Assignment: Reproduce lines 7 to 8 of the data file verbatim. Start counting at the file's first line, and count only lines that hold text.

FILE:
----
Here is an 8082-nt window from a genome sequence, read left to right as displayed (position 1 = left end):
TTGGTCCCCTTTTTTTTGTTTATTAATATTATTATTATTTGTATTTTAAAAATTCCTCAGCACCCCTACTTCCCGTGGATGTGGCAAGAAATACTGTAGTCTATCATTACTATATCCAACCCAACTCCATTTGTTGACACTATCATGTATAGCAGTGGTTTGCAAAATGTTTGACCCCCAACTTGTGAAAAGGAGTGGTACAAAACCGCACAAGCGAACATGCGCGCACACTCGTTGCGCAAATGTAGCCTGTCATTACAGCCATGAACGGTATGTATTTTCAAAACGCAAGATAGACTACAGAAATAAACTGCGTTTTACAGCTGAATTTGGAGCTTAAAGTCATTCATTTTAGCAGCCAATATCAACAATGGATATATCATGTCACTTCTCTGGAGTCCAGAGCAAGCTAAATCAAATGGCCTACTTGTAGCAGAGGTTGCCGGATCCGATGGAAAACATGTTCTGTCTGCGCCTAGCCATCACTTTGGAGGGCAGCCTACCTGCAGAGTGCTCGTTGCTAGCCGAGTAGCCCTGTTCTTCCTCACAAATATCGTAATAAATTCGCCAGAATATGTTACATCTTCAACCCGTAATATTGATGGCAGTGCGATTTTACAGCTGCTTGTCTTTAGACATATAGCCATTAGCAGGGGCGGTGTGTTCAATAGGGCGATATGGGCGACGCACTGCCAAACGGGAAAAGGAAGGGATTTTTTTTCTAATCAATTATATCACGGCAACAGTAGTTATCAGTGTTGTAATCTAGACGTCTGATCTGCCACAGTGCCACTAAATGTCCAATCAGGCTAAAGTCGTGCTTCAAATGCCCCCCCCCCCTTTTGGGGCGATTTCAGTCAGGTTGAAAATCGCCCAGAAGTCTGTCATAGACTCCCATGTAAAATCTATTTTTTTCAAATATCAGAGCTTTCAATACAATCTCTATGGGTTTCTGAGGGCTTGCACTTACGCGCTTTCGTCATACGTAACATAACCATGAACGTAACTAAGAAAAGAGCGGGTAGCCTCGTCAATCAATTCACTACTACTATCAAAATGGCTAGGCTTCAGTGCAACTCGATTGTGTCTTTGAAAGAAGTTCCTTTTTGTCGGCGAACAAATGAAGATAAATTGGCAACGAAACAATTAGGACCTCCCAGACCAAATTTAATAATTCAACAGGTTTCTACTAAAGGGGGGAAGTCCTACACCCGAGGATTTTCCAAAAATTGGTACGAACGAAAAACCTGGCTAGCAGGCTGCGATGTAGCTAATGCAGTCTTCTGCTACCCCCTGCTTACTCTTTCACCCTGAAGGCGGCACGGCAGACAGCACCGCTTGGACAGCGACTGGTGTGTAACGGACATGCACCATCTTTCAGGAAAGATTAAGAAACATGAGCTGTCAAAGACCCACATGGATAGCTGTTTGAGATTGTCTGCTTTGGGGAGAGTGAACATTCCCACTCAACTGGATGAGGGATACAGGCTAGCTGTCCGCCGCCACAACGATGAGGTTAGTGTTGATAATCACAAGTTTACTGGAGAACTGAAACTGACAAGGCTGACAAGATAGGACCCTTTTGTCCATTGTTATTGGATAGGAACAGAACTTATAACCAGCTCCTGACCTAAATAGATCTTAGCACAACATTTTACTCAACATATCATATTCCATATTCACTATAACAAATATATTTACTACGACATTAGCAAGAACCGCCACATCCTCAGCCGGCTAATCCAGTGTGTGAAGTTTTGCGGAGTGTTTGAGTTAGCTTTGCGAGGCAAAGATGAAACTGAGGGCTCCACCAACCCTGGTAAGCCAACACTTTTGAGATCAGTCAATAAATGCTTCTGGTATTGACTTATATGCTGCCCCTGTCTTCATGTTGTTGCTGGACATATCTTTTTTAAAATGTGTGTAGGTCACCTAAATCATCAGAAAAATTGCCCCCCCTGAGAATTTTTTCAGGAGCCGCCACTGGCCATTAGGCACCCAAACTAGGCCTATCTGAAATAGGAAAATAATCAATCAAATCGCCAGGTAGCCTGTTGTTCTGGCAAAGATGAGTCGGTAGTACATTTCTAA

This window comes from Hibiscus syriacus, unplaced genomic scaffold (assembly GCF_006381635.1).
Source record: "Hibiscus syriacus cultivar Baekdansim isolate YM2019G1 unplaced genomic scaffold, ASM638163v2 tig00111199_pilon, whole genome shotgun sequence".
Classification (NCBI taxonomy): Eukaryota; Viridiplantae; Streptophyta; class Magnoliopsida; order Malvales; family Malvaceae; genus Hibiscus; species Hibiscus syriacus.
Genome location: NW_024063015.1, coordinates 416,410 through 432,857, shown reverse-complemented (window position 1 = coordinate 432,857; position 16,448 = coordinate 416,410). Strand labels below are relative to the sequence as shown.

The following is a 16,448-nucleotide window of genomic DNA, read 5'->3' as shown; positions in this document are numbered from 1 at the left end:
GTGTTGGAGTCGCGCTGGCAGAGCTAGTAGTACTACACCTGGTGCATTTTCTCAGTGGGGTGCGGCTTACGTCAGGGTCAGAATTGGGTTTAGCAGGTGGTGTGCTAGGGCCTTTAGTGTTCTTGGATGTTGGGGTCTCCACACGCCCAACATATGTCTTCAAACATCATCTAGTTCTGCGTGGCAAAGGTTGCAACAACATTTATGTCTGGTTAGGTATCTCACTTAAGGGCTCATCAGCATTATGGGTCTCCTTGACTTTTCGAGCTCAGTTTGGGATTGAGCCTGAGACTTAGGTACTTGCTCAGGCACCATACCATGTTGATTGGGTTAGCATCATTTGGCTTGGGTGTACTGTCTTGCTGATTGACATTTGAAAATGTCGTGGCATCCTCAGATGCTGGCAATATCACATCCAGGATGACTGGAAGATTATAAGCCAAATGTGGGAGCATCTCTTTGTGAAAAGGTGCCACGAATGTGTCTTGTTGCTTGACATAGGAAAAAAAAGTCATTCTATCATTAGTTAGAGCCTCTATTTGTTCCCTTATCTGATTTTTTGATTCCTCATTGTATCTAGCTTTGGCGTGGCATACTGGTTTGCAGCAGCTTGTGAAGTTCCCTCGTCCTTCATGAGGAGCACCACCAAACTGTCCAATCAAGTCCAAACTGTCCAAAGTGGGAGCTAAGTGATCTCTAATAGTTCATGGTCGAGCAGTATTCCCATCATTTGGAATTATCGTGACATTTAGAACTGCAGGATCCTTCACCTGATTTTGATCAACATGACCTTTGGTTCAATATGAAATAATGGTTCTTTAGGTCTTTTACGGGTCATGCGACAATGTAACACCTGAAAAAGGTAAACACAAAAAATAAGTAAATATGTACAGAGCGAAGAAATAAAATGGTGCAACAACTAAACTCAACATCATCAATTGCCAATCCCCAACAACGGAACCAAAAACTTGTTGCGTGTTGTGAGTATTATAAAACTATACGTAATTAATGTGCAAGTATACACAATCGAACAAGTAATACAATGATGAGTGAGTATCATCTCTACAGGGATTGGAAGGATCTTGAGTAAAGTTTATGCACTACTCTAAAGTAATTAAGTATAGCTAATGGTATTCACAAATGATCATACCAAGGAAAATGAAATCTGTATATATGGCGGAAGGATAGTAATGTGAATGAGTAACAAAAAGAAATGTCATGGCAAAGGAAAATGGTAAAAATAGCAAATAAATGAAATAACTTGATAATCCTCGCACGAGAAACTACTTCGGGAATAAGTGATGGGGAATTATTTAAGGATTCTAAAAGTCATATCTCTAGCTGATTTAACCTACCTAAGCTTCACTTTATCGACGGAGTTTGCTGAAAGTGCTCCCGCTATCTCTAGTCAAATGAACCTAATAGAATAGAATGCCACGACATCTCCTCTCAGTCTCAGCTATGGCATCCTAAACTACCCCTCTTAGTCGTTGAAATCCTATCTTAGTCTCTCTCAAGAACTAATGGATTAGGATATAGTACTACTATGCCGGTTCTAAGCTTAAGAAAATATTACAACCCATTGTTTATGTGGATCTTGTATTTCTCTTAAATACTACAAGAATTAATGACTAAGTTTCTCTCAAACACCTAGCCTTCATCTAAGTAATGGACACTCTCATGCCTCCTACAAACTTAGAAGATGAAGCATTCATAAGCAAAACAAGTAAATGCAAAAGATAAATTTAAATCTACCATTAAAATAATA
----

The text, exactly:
The following is a 16,448-nucleotide window of genomic DNA, read 5'->3' as shown; positions in this document are numbered from 1 at the left end:
GTGTTGGAGTCGCGCTGGCAGAGCTAGTAGTACTACACCTGGTGCATTTTCTCAGTGGGGTGCGGCTTACGTCAGGGTCAGAATTGGGTTTAGCAGGTGGTGTGCTAGGGCCTTTAGTGTTCTTGGATGTTGGGGTCTCCACACGCCCAACATATGTCTTCAAACATCATCTAGTTCTGCGTGGCAAAGGTTGCAACAACATTTATGTCTGGTTAGGTATCTCACTTAAGGGCTCATCAGCATTATGGGTCTCCTTGACTTTTCGAGCTCAGTTTGGGATTGAGCCTGAGACTTAGGTACTTGCTCAGGCACCATACCATGTTGATTGGGTTAGCATCATTTGGCTTGGGTGTACTGTCTTGCTGATTGACATTTGAAAATGTCGTGGCATCCTCAGATGCTGGCAATATCACATCCAGGATGACTGGAAGATTATAAGCCAAATGTGGGAGCATCTCTTTGTGAAAAGGTGCCACGAATGTGTCTTGTTGCTTGACATAGGAAAAAAAAGTCATTCTATCATTAGTTAGAGCCTCTATTTGTTCCCTTATCTGATTTTTTGATTCCTCATTGTATCTAGCTTTGGCGTGGCATACTGGTTTGCAGCAGCTTGTGAAGTTCCCTCGTCCTTCATGAGGAGCACCACCAAACTGTCCAATCAAGTCCAAACTGTCCAAAGTGGGAGCTAAGTGATCTCTAATAGTTCATGGTCGAGCAGTATTCCCATCATTTGGAATTATCGTGACATTTAGAACTGCAGGATCCTTCACCTGATTTTGATCAACATGACCTTTGGTTCAATATGAAATAATGGTTCTTTAGGTCTTTTACGGGTCATGCGACAATGTAACACCTGAAAAAGGTAAACACAAAAAATAAGTAAATATGTACAGAGCGAAGAAATAAAATGGTGCAACAACTAAACTCAACATCATCAATTGCCAATCCCCAACAACGGAACCAAAAACTTGTTGCGTGTTGTGAGTATTATAAAACTATACGTAATTAATGTGCAAGTATACACAATCGAACAAGTAATACAATGATGAGTGAGTATCATCTCTACAGGGATTGGAAGGATCTTGAGTAAAGTTTATGCACTACTCTAAAGTAATTAAGTATAGCTAATGGTATTCACAAATGATCATACCAAGGAAAATGAAATCTGTATATATGGCGGAAGGATAGTAATGTGAATGAGTAACAAAAAGAAATGTCATGGCAAAGGAAAATGGTAAAAATAGCAAATAAATGAAATAACTTGATAATCCTCGCACGAGAAACTACTTCGGGAATAAGTGATGGGGAATTATTTAAGGATTCTAAAAGTCATATCTCTAGCTGATTTAACCTACCTAAGCTTCACTTTATCGACGGAGTTTGCTGAAAGTGCTCCCGCTATCTCTAGTCAAATGAACCTAATAGAATAGAATGCCACGACATCTCCTCTCAGTCTCAGCTATGGCATCCTAAACTACCCCTCTTAGTCGTTGAAATCCTATCTTAGTCTCTCTCAAGAACTAATGGATTAGGATATAGTACTACTATGCCGGTTCTAAGCTTAAGAAAATATTACAACCCATTGTTTATGTGGATCTTGTATTTCTCTTAAATACTACAAGAATTAATGACTAAGTTTCTCTCAAACACCTAGCCTTCATCTAAGTAATGGACACTCTCATGCCTCCTACAAACTTAGAAGATGAAGCATTCATAAGCAAAACAAGTAAATGCAAAAGATAAATTTAAATCTACCATTAAAATAATA